I decided to take the most direct route to sandwich nirvana (ie combining other already extant recipes). For the graham crackers, I used Amy’s version as written, except I substituted coconut oil for the butter. I was concerned at first that the quinoa flour would be overpowering in these delicate confections, but they turned out absolutely perfectly.
For the filling, I repurposed my own buttercream frosting, and coated the entire thing in a simple chocolate coating I’ve used before as well.
They may not be authentic, but they certainly are irresistible. Rich, silky filling nestled between two light, crisp and slightly flaky biscuits, all coated in a glossy dark chocolate. If you’ve never met a Tim Tam, either, allow me to introduce you. I mean, what’s not to like?
Homemade Tim Tam Knockoff Cookies
Inspired by this post
These are the kind of cookie that can turn a bleak, grey and gloomy winter afternoon into a celebration. Served with a cup of hot chocolate or herbal tea, these Tim Tam knock-offs work beautifully as an afternoon snack or pick-me-up.
one recipe homemade graham crackers of choice (I used this recipe with coconut oil instead of butter)
Make the cookies: Prepare the graham crackers according to directions, using coconut oil in place of butter; cut into 30 crackers. Bake according to the recipe and allow to cool.
Meanwhile, prepare the frosting. Once cookies are cool, create sandwich cookies by spreading a thick layer of frosting on the bottom of one cookie, then topping with another cookie (bottom side touching the frosting). Place in the freezer while you prepare the coating.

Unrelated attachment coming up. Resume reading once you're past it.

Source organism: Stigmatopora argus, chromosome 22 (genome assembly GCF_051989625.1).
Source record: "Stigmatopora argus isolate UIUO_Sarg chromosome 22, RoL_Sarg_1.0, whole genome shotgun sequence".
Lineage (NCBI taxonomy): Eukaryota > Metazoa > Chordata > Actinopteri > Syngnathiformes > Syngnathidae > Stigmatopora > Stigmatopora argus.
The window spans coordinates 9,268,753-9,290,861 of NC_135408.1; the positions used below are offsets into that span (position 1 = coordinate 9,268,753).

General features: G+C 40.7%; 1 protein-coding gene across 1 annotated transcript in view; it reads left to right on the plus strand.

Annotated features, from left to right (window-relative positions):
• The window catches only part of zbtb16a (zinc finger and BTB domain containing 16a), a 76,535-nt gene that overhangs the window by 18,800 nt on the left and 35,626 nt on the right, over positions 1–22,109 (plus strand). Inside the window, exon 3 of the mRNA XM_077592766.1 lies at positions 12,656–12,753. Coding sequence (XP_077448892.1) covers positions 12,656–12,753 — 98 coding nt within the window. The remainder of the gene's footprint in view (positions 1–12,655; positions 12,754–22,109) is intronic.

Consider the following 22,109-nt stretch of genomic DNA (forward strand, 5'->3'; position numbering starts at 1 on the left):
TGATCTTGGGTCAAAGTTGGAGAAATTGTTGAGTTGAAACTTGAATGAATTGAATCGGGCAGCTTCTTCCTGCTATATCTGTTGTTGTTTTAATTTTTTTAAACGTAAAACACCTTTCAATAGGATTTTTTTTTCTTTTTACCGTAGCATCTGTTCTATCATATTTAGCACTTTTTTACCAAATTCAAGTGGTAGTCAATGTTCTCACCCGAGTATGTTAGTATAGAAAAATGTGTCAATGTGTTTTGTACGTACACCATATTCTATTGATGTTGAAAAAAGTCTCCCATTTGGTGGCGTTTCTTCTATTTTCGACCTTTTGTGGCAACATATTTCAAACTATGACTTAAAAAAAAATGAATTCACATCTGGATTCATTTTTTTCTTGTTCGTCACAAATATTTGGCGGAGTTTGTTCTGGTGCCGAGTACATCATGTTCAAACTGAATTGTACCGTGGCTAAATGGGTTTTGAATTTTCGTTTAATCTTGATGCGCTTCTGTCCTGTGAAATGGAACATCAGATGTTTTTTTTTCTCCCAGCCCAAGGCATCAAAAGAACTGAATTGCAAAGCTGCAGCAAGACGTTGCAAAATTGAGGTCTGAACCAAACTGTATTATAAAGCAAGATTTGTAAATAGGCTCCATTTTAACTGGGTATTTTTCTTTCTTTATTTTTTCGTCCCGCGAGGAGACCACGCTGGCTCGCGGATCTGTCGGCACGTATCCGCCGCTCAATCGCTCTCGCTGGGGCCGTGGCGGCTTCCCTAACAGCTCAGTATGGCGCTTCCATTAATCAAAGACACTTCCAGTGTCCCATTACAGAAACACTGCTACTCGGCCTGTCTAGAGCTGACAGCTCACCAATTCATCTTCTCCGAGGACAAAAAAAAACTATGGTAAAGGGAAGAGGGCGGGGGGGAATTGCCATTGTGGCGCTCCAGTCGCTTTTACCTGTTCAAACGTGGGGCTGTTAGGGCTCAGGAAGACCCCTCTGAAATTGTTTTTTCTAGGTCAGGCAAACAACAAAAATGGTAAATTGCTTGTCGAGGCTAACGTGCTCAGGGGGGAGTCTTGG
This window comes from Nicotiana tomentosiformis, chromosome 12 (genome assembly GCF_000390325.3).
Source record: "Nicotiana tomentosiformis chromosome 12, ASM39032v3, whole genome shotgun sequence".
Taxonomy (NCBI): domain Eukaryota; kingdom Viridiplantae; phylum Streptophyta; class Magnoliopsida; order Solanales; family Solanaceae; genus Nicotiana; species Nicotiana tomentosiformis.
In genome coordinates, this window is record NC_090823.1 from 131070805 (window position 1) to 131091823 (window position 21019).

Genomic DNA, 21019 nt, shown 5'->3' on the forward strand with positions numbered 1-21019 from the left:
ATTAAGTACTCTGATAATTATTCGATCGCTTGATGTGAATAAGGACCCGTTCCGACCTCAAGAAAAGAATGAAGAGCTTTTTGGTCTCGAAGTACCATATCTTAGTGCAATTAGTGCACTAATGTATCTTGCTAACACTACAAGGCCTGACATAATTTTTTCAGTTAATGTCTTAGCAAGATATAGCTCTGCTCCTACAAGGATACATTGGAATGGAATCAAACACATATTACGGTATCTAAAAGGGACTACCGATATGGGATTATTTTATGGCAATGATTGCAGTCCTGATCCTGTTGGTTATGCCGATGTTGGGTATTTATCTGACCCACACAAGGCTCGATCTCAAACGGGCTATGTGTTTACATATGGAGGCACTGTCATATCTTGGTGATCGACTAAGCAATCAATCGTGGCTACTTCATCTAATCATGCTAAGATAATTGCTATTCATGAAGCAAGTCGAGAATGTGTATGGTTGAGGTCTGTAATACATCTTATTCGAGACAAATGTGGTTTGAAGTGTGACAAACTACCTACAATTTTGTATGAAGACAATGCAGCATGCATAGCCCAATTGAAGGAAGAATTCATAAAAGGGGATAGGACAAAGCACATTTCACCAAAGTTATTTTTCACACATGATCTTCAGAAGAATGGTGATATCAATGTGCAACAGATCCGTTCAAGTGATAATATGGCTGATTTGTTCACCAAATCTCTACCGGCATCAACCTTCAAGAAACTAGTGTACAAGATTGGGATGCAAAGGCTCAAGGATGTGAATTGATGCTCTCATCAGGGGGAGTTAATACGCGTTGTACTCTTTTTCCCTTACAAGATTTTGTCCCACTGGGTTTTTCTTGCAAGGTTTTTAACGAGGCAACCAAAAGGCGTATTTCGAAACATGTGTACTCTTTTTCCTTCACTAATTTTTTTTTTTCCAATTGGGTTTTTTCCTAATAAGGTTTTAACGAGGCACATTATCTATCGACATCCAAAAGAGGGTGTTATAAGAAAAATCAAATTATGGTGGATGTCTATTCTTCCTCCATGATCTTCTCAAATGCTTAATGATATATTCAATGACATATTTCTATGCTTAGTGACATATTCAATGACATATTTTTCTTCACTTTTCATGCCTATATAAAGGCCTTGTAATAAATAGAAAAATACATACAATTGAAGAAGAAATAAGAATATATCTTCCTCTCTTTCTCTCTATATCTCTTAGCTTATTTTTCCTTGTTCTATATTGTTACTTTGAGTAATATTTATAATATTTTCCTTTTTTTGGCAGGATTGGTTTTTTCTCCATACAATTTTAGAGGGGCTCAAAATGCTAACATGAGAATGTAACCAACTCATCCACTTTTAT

Prepare the coating and pour into a deep bowl.
Coat the cookies: Dip the bottom of each cookie in the chocolate, then immediately invert onto a plate (chocolate side up) and place in the freezer until the chocolate is solid. One at a time (leave the rest in the freezer), remove the cookies and place chocolate side-down on a fork held over a clean plate. Spoon the chocolate coating over the top of the cookie and allow it to drip down the sides and off the fork onto the plate. Tap the fork on the edge of the plate a few times to allow excess chocolate to run off. Return the cookie to the freezer, with the top upright this time and allow to firm up before storing in the refrigerator. As needed, scrape the excess chocolate coating off the plate and back into the bowl to coat more cookies. Repeat until all cookies are coated.
To create the swirl pattern on the top: Once the chocolate on top is firm, add an additional teaspoon of chocolate on top of each cookie and swirl with the back of a spoon to create a wavy pattern. The chocolate should firm up quickly if it is added atop an already-frozen cookie. Makes 12-15 cookies. May be frozen; defrost, covered, in the refrigerator overnight (but be warned that frozen chocolate may develop a white “bloom” that looks a little unappetizing, even though it’s perfectly fine to eat).
Suitable for: ACD Stage 3 and beyond, sugar-free, gluten-free, dairy-free, egg free, soy-free, nut free, vegan.
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Three Years Ago: Anti-Candida Update: Holiday Edition